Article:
So the mechanism has 3 elements. Interlocking face surfaces (about 2,000 years old) The differential principle (don't know how old that is) and the odd number of teeth with a cleared space on the opposing gear allowing multiple engaging locations, a first. Take any one of those three out of the mechanism, and it can no longer move exactly one arc second and be direct reading. Thus, it is basic.
I went out to the shop and told my dad what could be done. He said "There must be something wrong with that or someone else would have already done it."
The rest is history.
Tough nut? Definitely, otherwise it would have been done a long time ago by the many talented people who tried.
Proud of it am I? You bet. This also explains my logo... any angle out of an opened circle.
Cut a section out of an old tape measure that's exactly 18 1/4 inches long. Tape it into a loop, or better, silver solder the ends together. Use another tape measure to check that the markings on either side of the junction are lined up exactly. Make a disc 5 13/16 inches diameter to press this loop over, and index every 1/4 inch. Makes 73 divisions.
You could mount a point on the mill table to pivot this disc on, and mount something to use as a pointer that just barely clears the disc's rim. You can then drill a 73 hole pattern in the disc by carefully aligning every 1/4 inch mark by eye. If you want or need to use a larger indexing disc, go with a loop of tape 36 1/2 inches long, make the disc twice as large in diameter, and index every half inch.
I made a sprocket using a loop of chain pressed over an mdf disc as an indexing plate. That worked well, and I then made a second, smaller sprocket using another mdf disc with loop of chain. Both turned out to be more accurate than the sprockets they replaced. For an odd number of divisions, you wouldn't be able to use the standard link to join the ends of the chain. You would have to push out a pin and link two same links together. Not really a problem, just a bit of fiddling. Using bicycle chain, you'd get a disc about a foot diameter for 73 divisions.
Either method gives you a way of adding a 73 hole pattern to your dividing head.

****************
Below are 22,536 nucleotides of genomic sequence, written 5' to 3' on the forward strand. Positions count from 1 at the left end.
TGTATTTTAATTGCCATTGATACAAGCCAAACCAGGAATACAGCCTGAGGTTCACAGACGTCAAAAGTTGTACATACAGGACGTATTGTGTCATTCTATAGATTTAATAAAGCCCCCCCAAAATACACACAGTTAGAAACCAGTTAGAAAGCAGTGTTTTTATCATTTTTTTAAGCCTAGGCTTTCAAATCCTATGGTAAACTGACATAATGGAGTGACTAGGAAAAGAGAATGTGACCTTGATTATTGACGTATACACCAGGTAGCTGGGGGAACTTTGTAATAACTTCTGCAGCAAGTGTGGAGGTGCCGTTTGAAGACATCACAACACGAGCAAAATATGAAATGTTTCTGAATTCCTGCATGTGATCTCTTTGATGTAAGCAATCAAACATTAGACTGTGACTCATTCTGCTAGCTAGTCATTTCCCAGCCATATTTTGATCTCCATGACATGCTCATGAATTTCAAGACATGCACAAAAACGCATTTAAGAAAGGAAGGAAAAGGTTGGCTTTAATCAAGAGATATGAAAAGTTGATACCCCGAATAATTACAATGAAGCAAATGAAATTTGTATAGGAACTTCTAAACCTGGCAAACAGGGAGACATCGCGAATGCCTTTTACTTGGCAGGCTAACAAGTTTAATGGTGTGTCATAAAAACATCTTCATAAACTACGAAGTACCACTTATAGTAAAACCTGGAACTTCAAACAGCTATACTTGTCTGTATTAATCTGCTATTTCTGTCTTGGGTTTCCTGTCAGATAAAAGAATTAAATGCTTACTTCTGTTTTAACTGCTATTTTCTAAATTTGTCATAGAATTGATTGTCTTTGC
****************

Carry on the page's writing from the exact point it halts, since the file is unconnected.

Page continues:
I use one of these.
Maths is a thing of the past now.
Here's some pics of using a section of bandsaw blade to get the divisions you need.
You don't even need to solder the blade. Just machine the recess so it snaps in place.
The pawl you use for indexing needs to be hardened. I used music wire lashed to a strip of hacksaw blade. The blade served as the spring.
yes, i am still looking at this
everyday. thanks to everyone
that replied. i have given up on
wlbrown... Out of curiosity, why have you given up?
Winchman.... Interesting setup. Clever.
Since we are showing final results of systems, I'll show a set of Newbould Indexer plates. There are 4 plates in a set. They are molded plastic, and will lock any angle you set within .0004" on a 6" circle.
I made the mold myself.
My last order from Timken for these was for 400 sets at $160 each set. They made their own mounting setup to suit their purpose. There is no more economical way to index. You can set any angle at random, there is NO backlash, and they will NEVER wear out.
What is the URL for your forum?
What is the URL of whose forum?
I use a rotary table for most of my projects like this. I have a couple of indexing heads but rotary tables just seem easier to use. I have an Excel spreadsheet that I made to help to the index calcs, show what plate to use, number of turns, etc. The math is easy enough to do but the spreadsheet was fun to make. Hope it helps. email@example.com